Here are some tips to improve your technique and to keep your vehicle from being dinged and scratched by cars parking beside you.

Do’s and don’ts

 

If you don’t want your doors to end up lined with unsightly scratches, try (if you can) to park next to a four-door vehicle. Since their doors are shorter than those on a two-door model, there is less chance of them hitting yours. You should also be able to reduce the number of knocks and scratches on your doors by parking next to compact and sub-compact cars when you can, because they are narrower than vehicles in other categories.

 

The best place to park is always next to the newest vehicle you can find on the lot: its owner will be taking as much care as you to prevent scratches on his or her car. Similar logic dictates that you should avoid parking next to a rust bucket, because it’s unlikely that its owner is going to be worried about his or her vehicle’s appearance—or yours.

 

You should also try not to park behind a mini-van or truck, because it’s harder for drivers of these types of vehicle to see out the back and judge distances properly. This means they could quite easily back into your vehicle by accident.

 

In addition, the wise driver chooses not to park in the last space at the unprotected end of a row, especially in winter, because there could be ice nearby that could cause another vehicle to skid into yours. Also, since visibility leaves much to be desired at parking lot intersections, a collision could occur, and one or more of the vehicles involved could strike yours.

 

Therefore, unless there is a cement or metal barrier, or other type of protection at the end of the row, avoid parking in that last space at all costs.

Tips for reverse 90° parking

 

Unless prohibited from doing so, you should reverse-perpendicular park (i.e., back into the space) whenever you can. It will not only be easier for you to leave, but also to get into the spot, especially if it is narrow: backing up gives your more manoeuvrability and allows you to turn at an angle that is closer to 90 degrees, because the vehicle is pivoting around the rear wheels. To back up and straighten out, simply look at a fairly long distance out the rear window, picking a reference point in the centre of the parking space while frequently checking the space available between your vehicle and those parked on either side. Park your vehicle dead centre in the spot, parallel to the white lines. This ensures your vehicle is as far away as possible from both adjacent ones. In certain situations, reverse parking may be more difficult or more dangerous—for example, if your vehicle has a rear-end design that prevents you from accurately judging distances while backing up, or if you must cut across a driving lane.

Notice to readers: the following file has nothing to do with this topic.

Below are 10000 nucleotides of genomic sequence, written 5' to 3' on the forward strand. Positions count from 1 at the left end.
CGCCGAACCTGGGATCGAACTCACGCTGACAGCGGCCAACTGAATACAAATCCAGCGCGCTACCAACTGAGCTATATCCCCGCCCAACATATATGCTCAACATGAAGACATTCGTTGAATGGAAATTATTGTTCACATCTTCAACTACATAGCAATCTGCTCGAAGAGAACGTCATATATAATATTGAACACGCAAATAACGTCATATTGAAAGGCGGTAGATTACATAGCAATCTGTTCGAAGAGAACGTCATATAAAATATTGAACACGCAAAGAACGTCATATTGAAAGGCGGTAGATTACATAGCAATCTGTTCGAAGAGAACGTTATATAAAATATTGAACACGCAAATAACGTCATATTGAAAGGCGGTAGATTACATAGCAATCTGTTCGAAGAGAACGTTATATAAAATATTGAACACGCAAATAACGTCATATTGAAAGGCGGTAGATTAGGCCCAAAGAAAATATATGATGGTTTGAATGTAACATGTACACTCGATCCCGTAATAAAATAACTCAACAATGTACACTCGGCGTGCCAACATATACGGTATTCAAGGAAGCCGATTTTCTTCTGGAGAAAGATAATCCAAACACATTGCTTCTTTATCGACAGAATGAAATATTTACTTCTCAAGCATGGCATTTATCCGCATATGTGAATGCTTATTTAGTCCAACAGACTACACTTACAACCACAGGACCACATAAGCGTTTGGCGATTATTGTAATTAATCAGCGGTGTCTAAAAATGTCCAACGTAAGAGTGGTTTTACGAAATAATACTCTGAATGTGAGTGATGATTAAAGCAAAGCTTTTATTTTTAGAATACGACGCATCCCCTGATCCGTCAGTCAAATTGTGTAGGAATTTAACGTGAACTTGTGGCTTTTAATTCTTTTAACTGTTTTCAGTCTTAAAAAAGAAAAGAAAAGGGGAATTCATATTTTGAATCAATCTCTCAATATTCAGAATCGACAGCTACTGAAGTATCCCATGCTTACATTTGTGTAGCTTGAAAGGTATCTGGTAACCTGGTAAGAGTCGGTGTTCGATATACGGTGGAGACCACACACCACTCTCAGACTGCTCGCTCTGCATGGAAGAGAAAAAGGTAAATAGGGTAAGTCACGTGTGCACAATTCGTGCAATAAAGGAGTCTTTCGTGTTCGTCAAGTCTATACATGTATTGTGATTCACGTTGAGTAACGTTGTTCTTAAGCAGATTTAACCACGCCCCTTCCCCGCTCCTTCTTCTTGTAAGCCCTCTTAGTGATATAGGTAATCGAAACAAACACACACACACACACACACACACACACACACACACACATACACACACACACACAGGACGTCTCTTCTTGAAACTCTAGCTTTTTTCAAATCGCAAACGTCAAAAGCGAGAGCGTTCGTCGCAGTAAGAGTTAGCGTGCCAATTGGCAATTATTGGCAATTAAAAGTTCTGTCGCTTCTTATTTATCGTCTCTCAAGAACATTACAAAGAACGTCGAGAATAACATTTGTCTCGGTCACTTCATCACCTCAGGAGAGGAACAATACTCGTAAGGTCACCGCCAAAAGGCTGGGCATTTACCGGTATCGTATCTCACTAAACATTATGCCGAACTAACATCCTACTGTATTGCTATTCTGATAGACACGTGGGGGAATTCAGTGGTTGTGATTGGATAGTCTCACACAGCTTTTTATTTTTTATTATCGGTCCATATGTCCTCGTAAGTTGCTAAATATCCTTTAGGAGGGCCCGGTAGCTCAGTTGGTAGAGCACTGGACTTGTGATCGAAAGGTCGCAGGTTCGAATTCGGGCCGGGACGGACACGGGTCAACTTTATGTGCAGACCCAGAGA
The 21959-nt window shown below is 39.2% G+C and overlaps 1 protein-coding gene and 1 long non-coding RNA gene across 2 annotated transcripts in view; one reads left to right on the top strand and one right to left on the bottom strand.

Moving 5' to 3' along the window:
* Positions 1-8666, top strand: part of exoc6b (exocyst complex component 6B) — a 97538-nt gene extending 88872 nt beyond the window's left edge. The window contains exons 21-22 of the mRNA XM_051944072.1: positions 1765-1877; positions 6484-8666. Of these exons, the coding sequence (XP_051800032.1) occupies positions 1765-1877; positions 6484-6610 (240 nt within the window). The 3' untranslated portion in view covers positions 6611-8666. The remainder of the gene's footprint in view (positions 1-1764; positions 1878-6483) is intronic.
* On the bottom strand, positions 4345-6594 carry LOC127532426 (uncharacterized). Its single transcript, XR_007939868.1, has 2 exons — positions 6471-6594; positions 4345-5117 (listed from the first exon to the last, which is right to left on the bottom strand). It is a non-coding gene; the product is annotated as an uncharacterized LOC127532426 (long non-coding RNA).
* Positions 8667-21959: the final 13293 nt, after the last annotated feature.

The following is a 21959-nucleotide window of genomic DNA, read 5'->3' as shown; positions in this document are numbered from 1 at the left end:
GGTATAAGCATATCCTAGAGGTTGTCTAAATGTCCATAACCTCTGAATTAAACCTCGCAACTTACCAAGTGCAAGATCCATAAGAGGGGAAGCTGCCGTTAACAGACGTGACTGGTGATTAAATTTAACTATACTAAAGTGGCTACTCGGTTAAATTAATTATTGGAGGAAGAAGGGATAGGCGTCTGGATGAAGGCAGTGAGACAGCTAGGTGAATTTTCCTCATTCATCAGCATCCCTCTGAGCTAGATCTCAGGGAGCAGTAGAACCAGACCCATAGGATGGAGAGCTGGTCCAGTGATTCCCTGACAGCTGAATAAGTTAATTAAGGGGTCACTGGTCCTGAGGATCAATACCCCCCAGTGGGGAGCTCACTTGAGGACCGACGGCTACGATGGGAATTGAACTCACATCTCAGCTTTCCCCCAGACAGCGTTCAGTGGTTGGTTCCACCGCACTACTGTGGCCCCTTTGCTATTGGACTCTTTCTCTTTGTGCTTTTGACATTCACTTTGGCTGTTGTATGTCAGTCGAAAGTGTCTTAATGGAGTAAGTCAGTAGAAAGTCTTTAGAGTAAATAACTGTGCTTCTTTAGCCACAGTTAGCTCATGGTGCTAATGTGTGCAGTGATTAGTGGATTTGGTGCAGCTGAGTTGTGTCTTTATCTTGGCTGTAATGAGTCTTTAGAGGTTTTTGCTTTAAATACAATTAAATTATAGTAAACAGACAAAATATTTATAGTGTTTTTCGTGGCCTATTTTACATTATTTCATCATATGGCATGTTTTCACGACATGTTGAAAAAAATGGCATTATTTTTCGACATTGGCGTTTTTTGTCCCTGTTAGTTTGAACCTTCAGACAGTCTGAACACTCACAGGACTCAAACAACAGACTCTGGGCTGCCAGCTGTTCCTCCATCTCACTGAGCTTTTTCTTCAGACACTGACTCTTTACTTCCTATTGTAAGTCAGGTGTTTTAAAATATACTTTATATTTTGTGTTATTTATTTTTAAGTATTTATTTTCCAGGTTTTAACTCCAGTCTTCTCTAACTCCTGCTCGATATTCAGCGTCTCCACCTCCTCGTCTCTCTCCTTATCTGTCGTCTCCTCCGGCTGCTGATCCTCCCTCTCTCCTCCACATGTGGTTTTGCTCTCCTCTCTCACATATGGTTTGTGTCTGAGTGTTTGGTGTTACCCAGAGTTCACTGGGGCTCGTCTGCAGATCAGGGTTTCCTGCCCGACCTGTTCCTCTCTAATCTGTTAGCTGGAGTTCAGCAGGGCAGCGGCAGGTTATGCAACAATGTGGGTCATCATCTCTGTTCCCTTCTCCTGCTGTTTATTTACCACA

Parking on slopes

 

Article 383 of the Highway Safety Code provides a very precise definition of how to park on a slope: “Unless otherwise indicated by the person responsible for the maintenance of the highway, a road vehicle must be parked not more than 30 centimetres from the near edge of the roadway and facing the same way as the traffic.

 

“Where a road vehicle is parked on a slope, the emergency brake must be applied and the front wheels must be turned so that if such vehicle moves ahead of its own momentum, it will do so toward the near edge of the roadway.”

 

Therefore, when parking on an uphill grade on a two-way street, always turn your front wheels to the left, but if you are parking uphill on the left side of a one-way street, turn them to the right. When parking on a downhill grade, do exactly the opposite.

 

Once the wheels are properly blocked against the curb, engage the parking brake while keeping your foot on the brake pedal. Next, slowly lift your foot from the brake to allow the parking brake to immobilize the vehicle. When, and only when, you are certain that the parking brake is keeping the vehicle from rolling: if your vehicle has automatic transmission, shift to the “P” position; if your vehicle has manual transmission, shift into first gear if on an uphill grade, or shift into reverse if on a downhill grade. To leave the parking spot, repeat the steps in reverse: step on the brake pedal, disengage the parking brake, shift into gear and drive away.

 

Parallel parking

 

First, use your turn signal to tell others you are about to park, then stop your vehicle parallel to the one parked in front of the spot where you want to go, about a metre away from that vehicle and with your rear bumper aligned with its rear bumper. Back up while turning the steering wheel, toward the curb, depending on the speed you are going. When the vehicle reaches a 45° angle with the curb, straighten out the wheel until your vehicle’s front bumper is just past the rear bumper of the vehicle in front. Continue backing up, and turn the steering wheel away from the curb to bring your vehicle parallel to the curb. Once you are parked, straighten out the wheels, unless you are on a hill. Throughout the manoeuvre, look out the back of the vehicle, and periodically look ahead and to the sides.

30 cm from the curb

 

A final tip. If you have enough room to drive forward into a parking space parallel to the curb—no farther than 30 cm from the curb, per the Highway Safety Code—simply aim at the curb through the farthest central point you can see on the hood of your vehicle (without changing your driving position). That point may be as close as the centre of the base of your windshield, or as far as the edge of the hood; it depends on how tall you are, and on the shape of your vehicle.





© CAA-Quebec. All rights reserved.